7th Week of 20-Week Training and Running After Dark
This week has been very cooperative in terms of weather. The temperature stayed cool mostly throughout the week. As the days are getting longer, the sun is still up even after my long days at work. So it was nice to have a cooler temperature to run. And because this past weekend was another long run weekend, part of me was a bit anxious about it, so I mostly focused on endurance building throughout the week leading up to it.
Today is Memorial Day, thinking of all the fallen soldiers in the name of defending this country, although, technically, most of the soldiers were killed abroad. I guess it is the price tag for freedom that the United States of America stands for, unlike any other, and when many soldiers were deployed to other countries to defend their freedom, it is a fresh reminder that the citizens of those countries actually appreciate it today because of the sacrifice of these soldiers. So, we must thank ’em for that.
As for training, today is a rest day.
|Week Countdown||Week||Mon||Tue||Wed||Thur||Fri||Sat||Sun||Total Amount|
|Week 7||5/18 – 5/24||Rest||3||4||7||7||3||16||40|
|3 x Mile at 5K-10K pace but I ended up doing 4 x 0.5 miles + 0.4 miles + 0.3 miles|
|Elev Gain||31 ft||71 ft||194 ft||179 ft||58 ft||238 ft|
A few things that I’ve noticed after following this 20-week training program for several weeks, and they are:
It is extremely tough to keep up the day after interval training
It may be just me, but I find that running the day after interval training is not easy. Because I usually go out full on at a 10K pace, if not 5K, by the time when I am done, I am tapped out. Especially the first run is the worst, usually because I push myself very hard. And based on my observation, it takes more than a night of sleep to recover from it. Maybe it has to do with my age. Or genetics.
For endurance building, E pace is much better than M pace
Started from the mid-week of the last week and spilled into this week that E pace seems to be a more effective choice for endurance building, I find. Even for long runs. Besides, I do not want to tire myself out from the beginning by going out too fast.
As I briefly mentioned about this in the last week’s post 6th Week of 20-Week Training, Rain and Glutes, a slower pace meant that my heart didn’t have to work as hard. Because my heart rate does not spike much, naturally it is one less distraction that I have to deal with, particularly, because I run mostly after dark.
Running uphill is still not easy. But hill running techniques help
In spite of the fact that there’s certainly a benefit in incorporating interval hill running into training as far as ‘uphill battle’ is concerned, I still find that hill running isn’t something that I can master over just several weeks of training. However, the fact is that the following hill running techniques are extremely helpful:
- Slow down the pace
- Lift the knees high
- Look up
Slowing the pace seems to be rather counter intuitive at first.
But it actually makes sense once you try it out. The theory is that by slowing your pace down, you’re not wasting your energy excessively and that you are not spiking up your heart rate either. It is not just you who would face the challenge of running uphill during a race anyway, so might as well be smart about it.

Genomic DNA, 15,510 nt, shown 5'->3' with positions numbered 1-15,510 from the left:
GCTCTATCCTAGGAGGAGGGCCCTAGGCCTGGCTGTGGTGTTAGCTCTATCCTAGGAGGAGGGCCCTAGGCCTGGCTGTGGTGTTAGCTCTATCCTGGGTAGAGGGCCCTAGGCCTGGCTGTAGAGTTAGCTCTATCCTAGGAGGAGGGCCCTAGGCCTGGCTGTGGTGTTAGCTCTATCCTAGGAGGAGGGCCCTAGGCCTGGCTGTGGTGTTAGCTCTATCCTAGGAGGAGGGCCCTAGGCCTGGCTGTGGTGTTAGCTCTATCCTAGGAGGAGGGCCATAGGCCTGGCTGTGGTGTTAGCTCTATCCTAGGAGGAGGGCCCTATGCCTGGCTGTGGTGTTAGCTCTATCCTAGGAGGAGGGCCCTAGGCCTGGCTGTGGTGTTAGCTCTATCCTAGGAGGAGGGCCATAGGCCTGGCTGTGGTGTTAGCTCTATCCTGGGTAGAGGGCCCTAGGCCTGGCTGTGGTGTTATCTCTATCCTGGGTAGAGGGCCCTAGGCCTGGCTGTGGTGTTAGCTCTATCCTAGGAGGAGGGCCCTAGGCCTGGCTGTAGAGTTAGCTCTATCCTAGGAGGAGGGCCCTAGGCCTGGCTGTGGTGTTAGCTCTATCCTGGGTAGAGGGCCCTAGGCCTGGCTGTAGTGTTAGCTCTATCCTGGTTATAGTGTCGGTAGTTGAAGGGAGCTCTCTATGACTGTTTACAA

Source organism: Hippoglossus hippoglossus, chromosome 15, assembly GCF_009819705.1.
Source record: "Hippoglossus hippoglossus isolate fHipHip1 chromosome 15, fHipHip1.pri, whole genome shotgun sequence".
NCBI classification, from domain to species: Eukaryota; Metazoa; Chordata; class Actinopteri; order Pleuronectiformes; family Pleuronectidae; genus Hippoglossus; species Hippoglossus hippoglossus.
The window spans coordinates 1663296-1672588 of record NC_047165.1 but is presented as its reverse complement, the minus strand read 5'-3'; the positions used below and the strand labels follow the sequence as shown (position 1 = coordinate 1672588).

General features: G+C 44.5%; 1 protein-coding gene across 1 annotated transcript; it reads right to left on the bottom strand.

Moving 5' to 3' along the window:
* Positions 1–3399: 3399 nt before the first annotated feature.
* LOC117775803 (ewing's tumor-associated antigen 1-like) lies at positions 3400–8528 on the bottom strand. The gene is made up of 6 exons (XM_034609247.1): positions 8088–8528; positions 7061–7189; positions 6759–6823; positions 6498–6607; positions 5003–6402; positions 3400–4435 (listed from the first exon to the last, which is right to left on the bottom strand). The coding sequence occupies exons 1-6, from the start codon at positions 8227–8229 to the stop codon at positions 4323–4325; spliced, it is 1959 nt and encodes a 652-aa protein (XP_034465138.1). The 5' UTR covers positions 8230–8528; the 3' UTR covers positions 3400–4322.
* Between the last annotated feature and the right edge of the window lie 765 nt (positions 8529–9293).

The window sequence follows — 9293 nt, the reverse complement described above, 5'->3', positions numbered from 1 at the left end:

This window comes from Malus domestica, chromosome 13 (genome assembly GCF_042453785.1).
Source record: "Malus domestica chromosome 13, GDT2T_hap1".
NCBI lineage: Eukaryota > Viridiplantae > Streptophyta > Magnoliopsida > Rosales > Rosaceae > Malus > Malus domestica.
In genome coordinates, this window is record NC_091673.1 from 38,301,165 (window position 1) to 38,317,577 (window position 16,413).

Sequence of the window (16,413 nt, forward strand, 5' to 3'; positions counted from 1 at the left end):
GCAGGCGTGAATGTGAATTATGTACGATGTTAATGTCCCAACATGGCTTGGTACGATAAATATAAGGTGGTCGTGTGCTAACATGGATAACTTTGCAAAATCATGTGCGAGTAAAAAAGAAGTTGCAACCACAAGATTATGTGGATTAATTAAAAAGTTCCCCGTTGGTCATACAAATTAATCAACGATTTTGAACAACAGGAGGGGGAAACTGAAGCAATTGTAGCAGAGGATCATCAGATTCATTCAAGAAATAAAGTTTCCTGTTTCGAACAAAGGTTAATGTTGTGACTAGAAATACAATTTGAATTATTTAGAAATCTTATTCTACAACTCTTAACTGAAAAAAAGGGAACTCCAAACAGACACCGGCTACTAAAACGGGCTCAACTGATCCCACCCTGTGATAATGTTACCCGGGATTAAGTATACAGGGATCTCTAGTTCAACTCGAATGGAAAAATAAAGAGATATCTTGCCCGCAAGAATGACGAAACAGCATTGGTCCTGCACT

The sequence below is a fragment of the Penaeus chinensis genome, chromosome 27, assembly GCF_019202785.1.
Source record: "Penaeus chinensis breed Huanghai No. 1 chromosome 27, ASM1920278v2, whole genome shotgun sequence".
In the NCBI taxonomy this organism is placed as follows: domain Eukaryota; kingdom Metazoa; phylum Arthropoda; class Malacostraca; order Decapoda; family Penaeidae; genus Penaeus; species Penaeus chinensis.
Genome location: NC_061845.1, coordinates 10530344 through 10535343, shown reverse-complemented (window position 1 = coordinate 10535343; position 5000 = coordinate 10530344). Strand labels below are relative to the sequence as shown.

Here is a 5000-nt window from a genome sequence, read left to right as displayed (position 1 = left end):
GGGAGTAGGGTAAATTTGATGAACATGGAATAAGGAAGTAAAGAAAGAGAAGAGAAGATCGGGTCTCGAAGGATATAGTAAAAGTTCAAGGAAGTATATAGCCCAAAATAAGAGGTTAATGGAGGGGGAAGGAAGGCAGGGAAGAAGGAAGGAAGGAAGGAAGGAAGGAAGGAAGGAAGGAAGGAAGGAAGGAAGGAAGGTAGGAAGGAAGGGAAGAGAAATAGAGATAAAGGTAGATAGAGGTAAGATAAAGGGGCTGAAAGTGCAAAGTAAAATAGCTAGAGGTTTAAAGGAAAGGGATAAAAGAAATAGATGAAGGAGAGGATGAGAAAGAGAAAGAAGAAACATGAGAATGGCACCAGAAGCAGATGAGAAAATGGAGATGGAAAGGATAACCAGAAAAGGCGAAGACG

And by lifting your knees high, you’re shortening the stride length, which also saves energy. And instead of looking down at your feet, by looking up, you are keeping your posture straight, not blocking the airway for fresh air, which means your lungs get much needed oxygen, and subsequently your heart gets it, and then your muscles get it.
Try it if you haven’t. You will be amazed by how effective these techniques actually are.
My Asics Kayano 21 works great with those illuminating florescent lime fabrics and strips as well as those tiny reflective silver stripes at night. However, I still need more than a pair of running shoes like that.
Since I run mostly after dark, I’ve been using my headlamp that I usually use for hiking.
Obviously, it is not the best scenario, but definitely it helps not trip over things or uneven grounds in the street. Also, it warns drivers to pay close attention to me when, for instance, I run across the 4-way stop intersections.
However, of course, it won’t solve the issue 100%. I’ve run into a few occasions where drivers simply do not care or are ignorant. So, it is extremely important to steer clear of the road but then it is also true that some sidewalks are a mess.
It never occurred to me till last night when I was crossing a 4-way intersection. I was only paying attention to the car coming from the left, but it turned out that there was another car coming from the right and I did not know that. When I realized that I was literally sandwiched by these two cars, it really scared me. Of course, the car coming from the right was ‘slowing down’ toward the stop sign, so it would have not hit me, but, the fact that I didn’t hear it coming (it was also my bad that I was listening to music at a higher volume. Lesson learned) really freaked me out.
Speaking of my Ascis Kayano 21, it crossed the 100 mile mark of its lifespan as I was running the 16 miler last night. It took less than 3 weeks, or 18 days (or nights) to be exact, and I have a strong feeling that I will retire them in less than 2 months, based on my next few weeks of training schedule as I talked about it in another post 4th Week of 20-Week Training and Asics Kayano 21 (Again).
How was your Memorial Day weekend training? Do you also run after dark? If so, what are your safety measures that I have not covered here?
Thanks for reading.